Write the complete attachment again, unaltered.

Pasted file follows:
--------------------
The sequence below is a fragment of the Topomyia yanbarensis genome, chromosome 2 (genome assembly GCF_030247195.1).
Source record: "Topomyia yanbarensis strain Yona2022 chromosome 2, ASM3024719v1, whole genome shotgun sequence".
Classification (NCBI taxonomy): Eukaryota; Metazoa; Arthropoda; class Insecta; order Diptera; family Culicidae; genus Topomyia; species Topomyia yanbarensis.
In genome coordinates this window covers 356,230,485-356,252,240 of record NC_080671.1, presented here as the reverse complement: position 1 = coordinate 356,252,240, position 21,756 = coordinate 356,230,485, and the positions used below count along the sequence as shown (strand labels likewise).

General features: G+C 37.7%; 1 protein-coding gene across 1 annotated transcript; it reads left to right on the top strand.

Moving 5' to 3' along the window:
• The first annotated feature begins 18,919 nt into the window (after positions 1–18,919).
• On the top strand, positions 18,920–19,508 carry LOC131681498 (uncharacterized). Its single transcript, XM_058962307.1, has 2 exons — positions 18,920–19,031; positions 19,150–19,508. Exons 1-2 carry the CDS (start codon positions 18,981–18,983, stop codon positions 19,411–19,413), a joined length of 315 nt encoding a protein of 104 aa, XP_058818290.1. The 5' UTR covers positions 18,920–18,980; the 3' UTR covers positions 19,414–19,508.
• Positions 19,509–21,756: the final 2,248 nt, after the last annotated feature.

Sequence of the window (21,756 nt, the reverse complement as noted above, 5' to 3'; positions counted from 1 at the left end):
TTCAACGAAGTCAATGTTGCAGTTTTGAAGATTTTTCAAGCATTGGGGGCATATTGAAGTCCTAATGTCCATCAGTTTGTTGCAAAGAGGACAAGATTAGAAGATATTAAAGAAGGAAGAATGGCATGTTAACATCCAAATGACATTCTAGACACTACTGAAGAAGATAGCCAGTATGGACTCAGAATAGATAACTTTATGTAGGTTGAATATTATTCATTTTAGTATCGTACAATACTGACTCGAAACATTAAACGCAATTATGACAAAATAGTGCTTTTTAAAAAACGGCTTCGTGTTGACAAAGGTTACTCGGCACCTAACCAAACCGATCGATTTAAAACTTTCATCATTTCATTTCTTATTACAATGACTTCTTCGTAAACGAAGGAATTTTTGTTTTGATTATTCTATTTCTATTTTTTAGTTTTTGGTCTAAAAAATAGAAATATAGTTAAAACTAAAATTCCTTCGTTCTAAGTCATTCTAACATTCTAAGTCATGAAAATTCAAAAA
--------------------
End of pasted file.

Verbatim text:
The sequence below is a fragment of the Topomyia yanbarensis genome, chromosome 2 (genome assembly GCF_030247195.1).
Source record: "Topomyia yanbarensis strain Yona2022 chromosome 2, ASM3024719v1, whole genome shotgun sequence".
Classification (NCBI taxonomy): Eukaryota; Metazoa; Arthropoda; class Insecta; order Diptera; family Culicidae; genus Topomyia; species Topomyia yanbarensis.
In genome coordinates this window covers 356,230,485-356,252,240 of record NC_080671.1, presented here as the reverse complement: position 1 = coordinate 356,252,240, position 21,756 = coordinate 356,230,485, and the positions used below count along the sequence as shown (strand labels likewise).

General features: G+C 37.7%; 1 protein-coding gene across 1 annotated transcript; it reads left to right on the top strand.

Moving 5' to 3' along the window:
• The first annotated feature begins 18,919 nt into the window (after positions 1–18,919).
• On the top strand, positions 18,920–19,508 carry LOC131681498 (uncharacterized). Its single transcript, XM_058962307.1, has 2 exons — positions 18,920–19,031; positions 19,150–19,508. Exons 1-2 carry the CDS (start codon positions 18,981–18,983, stop codon positions 19,411–19,413), a joined length of 315 nt encoding a protein of 104 aa, XP_058818290.1. The 5' UTR covers positions 18,920–18,980; the 3' UTR covers positions 19,414–19,508.
• Positions 19,509–21,756: the final 2,248 nt, after the last annotated feature.

Sequence of the window (21,756 nt, the reverse complement as noted above, 5' to 3'; positions counted from 1 at the left end):
TTCAACGAAGTCAATGTTGCAGTTTTGAAGATTTTTCAAGCATTGGGGGCATATTGAAGTCCTAATGTCCATCAGTTTGTTGCAAAGAGGACAAGATTAGAAGATATTAAAGAAGGAAGAATGGCATGTTAACATCCAAATGACATTCTAGACACTACTGAAGAAGATAGCCAGTATGGACTCAGAATAGATAACTTTATGTAGGTTGAATATTATTCATTTTAGTATCGTACAATACTGACTCGAAACATTAAACGCAATTATGACAAAATAGTGCTTTTTAAAAAACGGCTTCGTGTTGACAAAGGTTACTCGGCACCTAACCAAACCGATCGATTTAAAACTTTCATCATTTCATTTCTTATTACAATGACTTCTTCGTAAACGAAGGAATTTTTGTTTTGATTATTCTATTTCTATTTTTTAGTTTTTGGTCTAAAAAATAGAAATATAGTTAAAACTAAAATTCCTTCGTTCTAAGTCATTCTAACATTCTAAGTCATGAAAATTCAAAAA